Events & Media

Eco-Entrepreneur Named Commencement Speaker
Lee Stein embodies a mix of business savvy and environmental concern needed to address pressing issues

“There will be more invention in the next 14 years than in the past 20, so the level of invention will be staggering. And it’s really a fabulous gift that we’ve been given to have the ability to see many of these things as they are coming. The future is exciting and the opportunities are limitless. At the same time, our future is complicated by the environmental challenges that we have set up for ourselves.”

— Lee Stein, interviewed in Rancho Santa Fe Review

Santa Barbara, Calif. – Business executive, entrepreneur and environmental lobbyist Lee Stein will deliver the keynote address at the 2008 Commencement exercises at UC Santa Barbara’s Bren School of Environmental Science and Management. The event will be held at 10 a.m. on Friday, June 13 in the Courtyard of Bren Hall at UCSB.

Stein is credited as a co-inventor of e-mail messaging processes, and in 1994 he co-patented what The Economist magazine described as the world’s first Internet-banking payment system. The patents issued were subsequently acquired by eBay.

Educated as an accountant  at Syracuse University and an attorney at Villanova, Stein has served as Chairman of the Board, CEO and President of First Virtual Holdings; Director and President of Seaport Village on the waterfront in San Diego; Director and Controller of WestAir Airlines (DBA) United Express; and as an officer and/or director in various private entities.

After a career of “serial entrepreneurship” in the worlds of entertainment finance, Internet commerce and real estate development, he turned his entrepreneurial and business activities to addressing what he describes as the “disturbing deterioration” of the natural environment. In 2000 he formed Virtual Group, LLC, a private holding company focused on early-stage technologies.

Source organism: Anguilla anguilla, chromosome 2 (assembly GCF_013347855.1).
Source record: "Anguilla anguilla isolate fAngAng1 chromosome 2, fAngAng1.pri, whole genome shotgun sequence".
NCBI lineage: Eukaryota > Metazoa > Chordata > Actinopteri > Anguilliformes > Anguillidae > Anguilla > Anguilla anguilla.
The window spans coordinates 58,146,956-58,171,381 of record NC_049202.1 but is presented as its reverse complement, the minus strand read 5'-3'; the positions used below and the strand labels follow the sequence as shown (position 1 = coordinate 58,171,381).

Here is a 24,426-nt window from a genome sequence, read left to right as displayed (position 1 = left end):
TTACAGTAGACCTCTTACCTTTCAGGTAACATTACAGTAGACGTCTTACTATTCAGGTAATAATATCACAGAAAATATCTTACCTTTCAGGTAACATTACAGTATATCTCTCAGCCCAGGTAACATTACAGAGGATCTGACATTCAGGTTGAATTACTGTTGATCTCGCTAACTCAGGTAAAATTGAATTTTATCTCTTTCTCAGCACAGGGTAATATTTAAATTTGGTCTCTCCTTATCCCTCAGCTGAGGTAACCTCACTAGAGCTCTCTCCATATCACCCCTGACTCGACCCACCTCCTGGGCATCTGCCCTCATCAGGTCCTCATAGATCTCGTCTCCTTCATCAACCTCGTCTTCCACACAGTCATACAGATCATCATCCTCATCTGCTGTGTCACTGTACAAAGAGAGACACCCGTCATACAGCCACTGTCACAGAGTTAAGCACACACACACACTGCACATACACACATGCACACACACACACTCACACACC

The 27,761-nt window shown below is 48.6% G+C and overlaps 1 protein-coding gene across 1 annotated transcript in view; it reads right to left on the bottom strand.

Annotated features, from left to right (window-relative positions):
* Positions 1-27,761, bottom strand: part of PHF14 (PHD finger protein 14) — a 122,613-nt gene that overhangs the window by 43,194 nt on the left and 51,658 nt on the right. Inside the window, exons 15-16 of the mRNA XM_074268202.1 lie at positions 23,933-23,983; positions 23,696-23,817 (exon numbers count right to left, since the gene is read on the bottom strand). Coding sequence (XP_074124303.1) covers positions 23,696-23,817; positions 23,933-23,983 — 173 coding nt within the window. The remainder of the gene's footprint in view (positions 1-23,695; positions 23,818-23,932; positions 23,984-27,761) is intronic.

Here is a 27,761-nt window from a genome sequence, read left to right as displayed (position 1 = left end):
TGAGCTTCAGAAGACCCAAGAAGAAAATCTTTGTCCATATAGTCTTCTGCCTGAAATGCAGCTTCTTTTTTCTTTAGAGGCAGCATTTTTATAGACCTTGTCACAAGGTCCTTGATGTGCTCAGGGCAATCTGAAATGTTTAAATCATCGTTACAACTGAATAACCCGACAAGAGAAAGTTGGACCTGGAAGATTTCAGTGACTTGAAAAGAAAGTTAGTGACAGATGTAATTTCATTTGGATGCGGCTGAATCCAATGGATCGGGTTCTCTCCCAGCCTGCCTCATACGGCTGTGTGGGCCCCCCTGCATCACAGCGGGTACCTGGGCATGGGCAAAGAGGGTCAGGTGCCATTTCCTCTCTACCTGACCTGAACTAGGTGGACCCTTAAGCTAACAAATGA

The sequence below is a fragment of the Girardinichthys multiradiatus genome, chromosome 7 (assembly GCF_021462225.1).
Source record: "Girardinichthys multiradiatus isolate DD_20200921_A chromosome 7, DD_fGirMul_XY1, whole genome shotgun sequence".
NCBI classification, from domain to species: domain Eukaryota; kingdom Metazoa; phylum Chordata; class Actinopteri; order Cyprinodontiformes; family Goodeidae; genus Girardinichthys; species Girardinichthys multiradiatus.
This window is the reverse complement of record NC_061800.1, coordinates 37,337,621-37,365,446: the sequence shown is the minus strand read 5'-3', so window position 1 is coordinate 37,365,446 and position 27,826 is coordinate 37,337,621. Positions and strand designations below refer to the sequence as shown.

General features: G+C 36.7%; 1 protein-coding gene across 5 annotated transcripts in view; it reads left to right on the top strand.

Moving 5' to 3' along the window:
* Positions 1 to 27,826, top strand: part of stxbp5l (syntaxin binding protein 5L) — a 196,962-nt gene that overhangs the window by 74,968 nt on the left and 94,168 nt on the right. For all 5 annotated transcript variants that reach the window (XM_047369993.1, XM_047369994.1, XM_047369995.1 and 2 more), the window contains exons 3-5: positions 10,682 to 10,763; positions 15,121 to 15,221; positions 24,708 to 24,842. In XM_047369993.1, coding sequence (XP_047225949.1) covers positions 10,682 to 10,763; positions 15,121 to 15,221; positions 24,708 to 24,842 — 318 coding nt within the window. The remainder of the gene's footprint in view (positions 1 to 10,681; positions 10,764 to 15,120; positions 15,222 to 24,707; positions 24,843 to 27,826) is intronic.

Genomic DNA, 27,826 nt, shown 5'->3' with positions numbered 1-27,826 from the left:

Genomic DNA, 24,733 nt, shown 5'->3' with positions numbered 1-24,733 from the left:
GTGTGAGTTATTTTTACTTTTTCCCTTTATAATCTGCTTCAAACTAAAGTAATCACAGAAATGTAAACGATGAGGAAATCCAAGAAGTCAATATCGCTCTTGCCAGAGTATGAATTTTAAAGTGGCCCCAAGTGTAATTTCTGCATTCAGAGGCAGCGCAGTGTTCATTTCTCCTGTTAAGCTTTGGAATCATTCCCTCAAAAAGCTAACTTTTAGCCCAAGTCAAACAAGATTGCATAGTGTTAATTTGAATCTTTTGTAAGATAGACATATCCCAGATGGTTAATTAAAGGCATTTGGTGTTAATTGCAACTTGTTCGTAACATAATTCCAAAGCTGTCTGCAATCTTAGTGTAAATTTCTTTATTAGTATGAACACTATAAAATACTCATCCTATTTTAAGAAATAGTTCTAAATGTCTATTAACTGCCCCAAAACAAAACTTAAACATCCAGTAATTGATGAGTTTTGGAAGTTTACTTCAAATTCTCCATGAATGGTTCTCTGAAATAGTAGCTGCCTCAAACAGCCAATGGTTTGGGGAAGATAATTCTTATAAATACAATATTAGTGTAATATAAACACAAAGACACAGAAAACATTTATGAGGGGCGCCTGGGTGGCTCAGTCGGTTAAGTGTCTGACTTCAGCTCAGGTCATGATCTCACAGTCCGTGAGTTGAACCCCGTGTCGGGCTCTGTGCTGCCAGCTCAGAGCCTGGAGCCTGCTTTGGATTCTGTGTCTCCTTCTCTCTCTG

At the time, he recalls, he and his wife, June, “thought we were environmentally aware.” Then, says Lee, they realized that “Most of the information we relied upon didn’t permit us to have any solid understanding of the facts. We had no way to make a difference.”

He was especially troubled by the distrust between environmental organizations and business entities and wanted to forward a new agenda based on inclusivity, which had always served as the foundation of his own operating strategies. That agenda begins with the acknowledgement that environmental practices have to be sound business propositions to be good environmental practices and, likewise, that business practices have to benefit the environment to be considered good business practices.

In 2001, Stein was invited to co-found the Southern California chapter of Environmental Entrepreneurs, known as E2. Affiliated with the Natural Resources Defense Council, E2 brings together entrepreneurs to influence state and national government policies by serving as the “business voice for the environment.”